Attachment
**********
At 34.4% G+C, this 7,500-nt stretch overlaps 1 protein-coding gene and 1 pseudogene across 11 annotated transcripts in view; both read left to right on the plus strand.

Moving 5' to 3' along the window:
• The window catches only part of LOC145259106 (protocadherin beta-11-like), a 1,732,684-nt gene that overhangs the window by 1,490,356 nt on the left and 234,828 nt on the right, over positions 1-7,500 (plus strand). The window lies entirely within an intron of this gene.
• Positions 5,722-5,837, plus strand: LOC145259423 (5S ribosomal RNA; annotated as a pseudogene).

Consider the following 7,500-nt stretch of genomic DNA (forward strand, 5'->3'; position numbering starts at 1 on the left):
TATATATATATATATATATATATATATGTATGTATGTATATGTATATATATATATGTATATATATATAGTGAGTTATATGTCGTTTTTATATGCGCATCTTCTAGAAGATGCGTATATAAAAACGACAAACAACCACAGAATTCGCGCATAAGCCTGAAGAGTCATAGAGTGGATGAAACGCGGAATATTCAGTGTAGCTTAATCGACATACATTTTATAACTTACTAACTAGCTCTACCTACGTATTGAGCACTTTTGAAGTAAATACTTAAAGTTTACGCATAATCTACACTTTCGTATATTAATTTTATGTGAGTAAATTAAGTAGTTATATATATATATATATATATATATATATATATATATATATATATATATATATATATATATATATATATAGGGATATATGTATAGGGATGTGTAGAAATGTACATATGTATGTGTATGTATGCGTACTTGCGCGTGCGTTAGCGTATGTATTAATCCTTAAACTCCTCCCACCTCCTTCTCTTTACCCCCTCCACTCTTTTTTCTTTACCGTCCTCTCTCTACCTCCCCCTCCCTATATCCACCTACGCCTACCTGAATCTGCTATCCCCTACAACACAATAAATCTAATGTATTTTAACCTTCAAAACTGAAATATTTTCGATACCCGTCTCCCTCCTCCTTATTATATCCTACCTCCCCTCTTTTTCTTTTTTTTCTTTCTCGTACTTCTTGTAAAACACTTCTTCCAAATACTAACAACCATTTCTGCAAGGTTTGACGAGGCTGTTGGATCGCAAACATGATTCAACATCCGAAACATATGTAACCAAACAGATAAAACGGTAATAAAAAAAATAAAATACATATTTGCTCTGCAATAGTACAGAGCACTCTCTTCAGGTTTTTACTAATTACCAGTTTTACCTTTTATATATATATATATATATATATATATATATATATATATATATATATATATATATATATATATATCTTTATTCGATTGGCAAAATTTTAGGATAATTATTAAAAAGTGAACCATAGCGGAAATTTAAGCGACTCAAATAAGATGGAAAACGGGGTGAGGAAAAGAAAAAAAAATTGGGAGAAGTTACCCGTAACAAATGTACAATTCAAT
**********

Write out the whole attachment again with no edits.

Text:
At 34.4% G+C, this 7,500-nt stretch overlaps 1 protein-coding gene and 1 pseudogene across 11 annotated transcripts in view; both read left to right on the plus strand.

Moving 5' to 3' along the window:
• The window catches only part of LOC145259106 (protocadherin beta-11-like), a 1,732,684-nt gene that overhangs the window by 1,490,356 nt on the left and 234,828 nt on the right, over positions 1-7,500 (plus strand). The window lies entirely within an intron of this gene.
• Positions 5,722-5,837, plus strand: LOC145259423 (5S ribosomal RNA; annotated as a pseudogene).

Consider the following 7,500-nt stretch of genomic DNA (forward strand, 5'->3'; position numbering starts at 1 on the left):
TATATATATATATATATATATATATATGTATGTATGTATATGTATATATATATATGTATATATATATAGTGAGTTATATGTCGTTTTTATATGCGCATCTTCTAGAAGATGCGTATATAAAAACGACAAACAACCACAGAATTCGCGCATAAGCCTGAAGAGTCATAGAGTGGATGAAACGCGGAATATTCAGTGTAGCTTAATCGACATACATTTTATAACTTACTAACTAGCTCTACCTACGTATTGAGCACTTTTGAAGTAAATACTTAAAGTTTACGCATAATCTACACTTTCGTATATTAATTTTATGTGAGTAAATTAAGTAGTTATATATATATATATATATATATATATATATATATATATATATATATATATATATATATATATATATATAGGGATATATGTATAGGGATGTGTAGAAATGTACATATGTATGTGTATGTATGCGTACTTGCGCGTGCGTTAGCGTATGTATTAATCCTTAAACTCCTCCCACCTCCTTCTCTTTACCCCCTCCACTCTTTTTTCTTTACCGTCCTCTCTCTACCTCCCCCTCCCTATATCCACCTACGCCTACCTGAATCTGCTATCCCCTACAACACAATAAATCTAATGTATTTTAACCTTCAAAACTGAAATATTTTCGATACCCGTCTCCCTCCTCCTTATTATATCCTACCTCCCCTCTTTTTCTTTTTTTTCTTTCTCGTACTTCTTGTAAAACACTTCTTCCAAATACTAACAACCATTTCTGCAAGGTTTGACGAGGCTGTTGGATCGCAAACATGATTCAACATCCGAAACATATGTAACCAAACAGATAAAACGGTAATAAAAAAAATAAAATACATATTTGCTCTGCAATAGTACAGAGCACTCTCTTCAGGTTTTTACTAATTACCAGTTTTACCTTTTATATATATATATATATATATATATATATATATATATATATATATATATATATATATATATATATCTTTATTCGATTGGCAAAATTTTAGGATAATTATTAAAAAGTGAACCATAGCGGAAATTTAAGCGACTCAAATAAGATGGAAAACGGGGTGAGGAAAAGAAAAAAAAATTGGGAGAAGTTACCCGTAACAAATGTACAATTCAAT